delivered, in hand) prior to 31 December 1974. The dues notices will be sent
out near the end of October. Please don't dribble! When you get your dues
notice, figure about how many weeks it will take the Postal Service to get
your dues envelope to Chapel Hill, add a few weeks for federal holidays and
mail early in the day! This year promptness will pay!
L. Dilcher, Department of Botany, University of Indiana is the new Secretary-Treasurer
of the Paleobotanical Section 1974-1977. Correspondence regarding membership
and activities of the Paleobotanical Section should be addressed to Dr. Dilcher.
Charles W Good was the recipient of the best paper award at this year's Paleobotanical
Section Contributed Paper program for his paper.
Thomas N. Taylor has moved to The Ohio State University where he has assumed
the duties of Professor and Chairman of the Department of Botany.
Joe Hilliard recently joined Cambrian Processes Limited, a subsidiary of Agra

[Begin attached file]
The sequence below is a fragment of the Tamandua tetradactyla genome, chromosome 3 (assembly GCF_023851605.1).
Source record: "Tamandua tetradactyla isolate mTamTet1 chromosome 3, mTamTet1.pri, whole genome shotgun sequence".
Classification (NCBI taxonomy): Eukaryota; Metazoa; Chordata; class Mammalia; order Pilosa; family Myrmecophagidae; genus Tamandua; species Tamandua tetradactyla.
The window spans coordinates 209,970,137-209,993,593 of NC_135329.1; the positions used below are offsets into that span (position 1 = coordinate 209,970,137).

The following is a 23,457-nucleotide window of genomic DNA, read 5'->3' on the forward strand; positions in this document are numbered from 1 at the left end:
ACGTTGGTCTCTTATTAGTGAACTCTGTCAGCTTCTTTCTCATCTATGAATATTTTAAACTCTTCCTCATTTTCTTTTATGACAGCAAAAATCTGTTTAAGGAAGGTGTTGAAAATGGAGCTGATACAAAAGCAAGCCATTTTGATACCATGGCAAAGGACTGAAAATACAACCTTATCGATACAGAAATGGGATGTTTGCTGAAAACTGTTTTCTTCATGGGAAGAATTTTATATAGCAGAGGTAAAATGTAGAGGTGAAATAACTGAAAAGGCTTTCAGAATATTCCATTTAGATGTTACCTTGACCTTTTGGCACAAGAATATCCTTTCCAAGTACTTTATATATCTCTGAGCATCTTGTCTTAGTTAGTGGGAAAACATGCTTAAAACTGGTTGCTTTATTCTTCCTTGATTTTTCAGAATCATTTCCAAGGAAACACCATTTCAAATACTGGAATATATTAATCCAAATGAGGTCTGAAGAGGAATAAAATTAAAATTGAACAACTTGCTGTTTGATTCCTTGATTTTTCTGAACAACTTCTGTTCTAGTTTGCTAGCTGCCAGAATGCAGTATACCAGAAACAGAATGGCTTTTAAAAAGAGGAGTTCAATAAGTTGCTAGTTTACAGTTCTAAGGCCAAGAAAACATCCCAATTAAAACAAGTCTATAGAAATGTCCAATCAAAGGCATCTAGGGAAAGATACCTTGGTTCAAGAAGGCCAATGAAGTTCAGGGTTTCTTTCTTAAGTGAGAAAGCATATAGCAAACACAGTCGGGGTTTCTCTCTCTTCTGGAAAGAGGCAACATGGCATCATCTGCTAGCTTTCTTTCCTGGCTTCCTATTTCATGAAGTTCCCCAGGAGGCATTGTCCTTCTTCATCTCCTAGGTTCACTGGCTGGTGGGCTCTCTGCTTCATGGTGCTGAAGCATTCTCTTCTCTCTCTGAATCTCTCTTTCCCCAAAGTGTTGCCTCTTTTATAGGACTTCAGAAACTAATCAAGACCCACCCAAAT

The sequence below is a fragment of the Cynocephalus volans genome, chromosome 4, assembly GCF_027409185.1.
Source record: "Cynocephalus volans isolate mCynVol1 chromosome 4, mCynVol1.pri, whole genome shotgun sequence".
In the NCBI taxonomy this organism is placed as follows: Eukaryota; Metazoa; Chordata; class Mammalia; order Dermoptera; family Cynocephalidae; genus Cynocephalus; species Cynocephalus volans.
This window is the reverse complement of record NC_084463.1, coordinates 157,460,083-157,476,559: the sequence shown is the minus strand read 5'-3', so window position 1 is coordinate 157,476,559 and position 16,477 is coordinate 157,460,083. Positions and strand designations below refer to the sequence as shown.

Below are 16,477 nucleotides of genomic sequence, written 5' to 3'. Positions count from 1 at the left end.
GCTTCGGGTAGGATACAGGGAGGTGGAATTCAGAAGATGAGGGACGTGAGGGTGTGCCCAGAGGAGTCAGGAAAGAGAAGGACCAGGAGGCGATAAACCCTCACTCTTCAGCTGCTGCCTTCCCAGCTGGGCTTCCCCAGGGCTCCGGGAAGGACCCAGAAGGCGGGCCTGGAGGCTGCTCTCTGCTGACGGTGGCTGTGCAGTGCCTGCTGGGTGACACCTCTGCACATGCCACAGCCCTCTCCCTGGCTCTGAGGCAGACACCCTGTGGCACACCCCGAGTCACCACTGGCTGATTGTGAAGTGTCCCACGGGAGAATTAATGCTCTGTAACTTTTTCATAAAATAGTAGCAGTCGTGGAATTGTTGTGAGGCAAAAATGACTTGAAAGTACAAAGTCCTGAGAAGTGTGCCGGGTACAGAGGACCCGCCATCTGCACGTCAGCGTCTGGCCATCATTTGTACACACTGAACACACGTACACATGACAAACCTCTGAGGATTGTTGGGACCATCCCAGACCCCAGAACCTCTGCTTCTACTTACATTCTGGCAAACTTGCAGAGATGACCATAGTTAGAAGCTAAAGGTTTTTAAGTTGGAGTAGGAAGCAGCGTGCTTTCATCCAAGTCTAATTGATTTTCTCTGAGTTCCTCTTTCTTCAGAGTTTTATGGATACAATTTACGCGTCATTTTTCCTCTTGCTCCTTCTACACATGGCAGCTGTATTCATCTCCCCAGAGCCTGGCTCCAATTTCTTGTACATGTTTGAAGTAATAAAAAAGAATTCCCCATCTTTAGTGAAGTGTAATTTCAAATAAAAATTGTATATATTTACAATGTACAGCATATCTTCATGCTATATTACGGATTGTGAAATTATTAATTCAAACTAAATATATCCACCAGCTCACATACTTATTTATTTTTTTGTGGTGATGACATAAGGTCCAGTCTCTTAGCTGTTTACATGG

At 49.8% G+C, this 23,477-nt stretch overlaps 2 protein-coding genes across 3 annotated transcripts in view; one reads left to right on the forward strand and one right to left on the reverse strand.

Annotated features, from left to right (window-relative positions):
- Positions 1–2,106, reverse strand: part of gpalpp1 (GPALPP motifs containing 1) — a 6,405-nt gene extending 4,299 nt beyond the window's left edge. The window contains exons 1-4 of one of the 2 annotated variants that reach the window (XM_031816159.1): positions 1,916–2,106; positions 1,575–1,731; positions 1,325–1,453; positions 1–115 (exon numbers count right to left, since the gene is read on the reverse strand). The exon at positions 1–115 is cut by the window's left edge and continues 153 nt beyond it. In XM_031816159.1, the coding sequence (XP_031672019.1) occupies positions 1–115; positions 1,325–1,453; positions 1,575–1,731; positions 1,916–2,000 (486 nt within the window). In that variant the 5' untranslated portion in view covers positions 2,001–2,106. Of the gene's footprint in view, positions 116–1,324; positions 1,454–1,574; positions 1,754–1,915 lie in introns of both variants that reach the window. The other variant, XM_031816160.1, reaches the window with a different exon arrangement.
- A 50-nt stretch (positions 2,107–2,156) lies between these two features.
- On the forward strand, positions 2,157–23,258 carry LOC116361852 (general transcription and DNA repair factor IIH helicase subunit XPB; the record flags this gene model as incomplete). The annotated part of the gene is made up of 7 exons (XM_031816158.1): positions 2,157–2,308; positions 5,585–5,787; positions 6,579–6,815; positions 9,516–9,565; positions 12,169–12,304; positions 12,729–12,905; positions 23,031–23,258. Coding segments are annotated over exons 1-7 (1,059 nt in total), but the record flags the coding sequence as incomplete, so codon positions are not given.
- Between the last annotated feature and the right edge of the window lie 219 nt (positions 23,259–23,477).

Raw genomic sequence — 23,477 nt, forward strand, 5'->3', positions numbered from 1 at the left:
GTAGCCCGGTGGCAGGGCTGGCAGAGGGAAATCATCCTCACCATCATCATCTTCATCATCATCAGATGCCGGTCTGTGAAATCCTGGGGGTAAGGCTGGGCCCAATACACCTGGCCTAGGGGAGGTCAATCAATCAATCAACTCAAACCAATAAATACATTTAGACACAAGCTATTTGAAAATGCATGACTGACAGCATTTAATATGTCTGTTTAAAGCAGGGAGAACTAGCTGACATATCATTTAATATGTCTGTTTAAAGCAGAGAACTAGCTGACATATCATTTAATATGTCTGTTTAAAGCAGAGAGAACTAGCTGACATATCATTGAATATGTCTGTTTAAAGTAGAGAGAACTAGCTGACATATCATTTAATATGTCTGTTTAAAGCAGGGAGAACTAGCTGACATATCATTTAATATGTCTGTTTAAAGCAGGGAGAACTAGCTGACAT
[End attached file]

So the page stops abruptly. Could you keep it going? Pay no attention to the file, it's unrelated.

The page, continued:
Industries, where he is the Senior Scientist in the Company's Rapeseed Research
was formerly a Research Scientist in the Department of Crop Science at the
University of Guelph. While there he developed and installed systems for analyzing
proteins, and evaluating carbohydrates in crops. In addition to his analytical
work, he held the position of Di-rector of the Physiological Laboratory and
was an Associate in the Food Industry Research Institute.
J. Weber and W. M. Hess (Department of Botany and Range Science, Brigham Young
University, Provo, Utah) organized and conducted the Second International
Fungal Spore Symposium which was hosted by Brigham Young University during
the week of July 15-19 at Timp Lodge near Provo, Utah. Approximately ninety
scientists from several foreign countries and various states attended. Six-teen
symposium talks were presented with emphasis upon dormant and germinated spores.
The presentations were concerned primarily with biochemistry and ultrastructure.
The proceedings will be published by Wiley Interscience.
1 September 1974 Dr. Jerry J. Brand and Dr. Stephan J. Kirchanski will be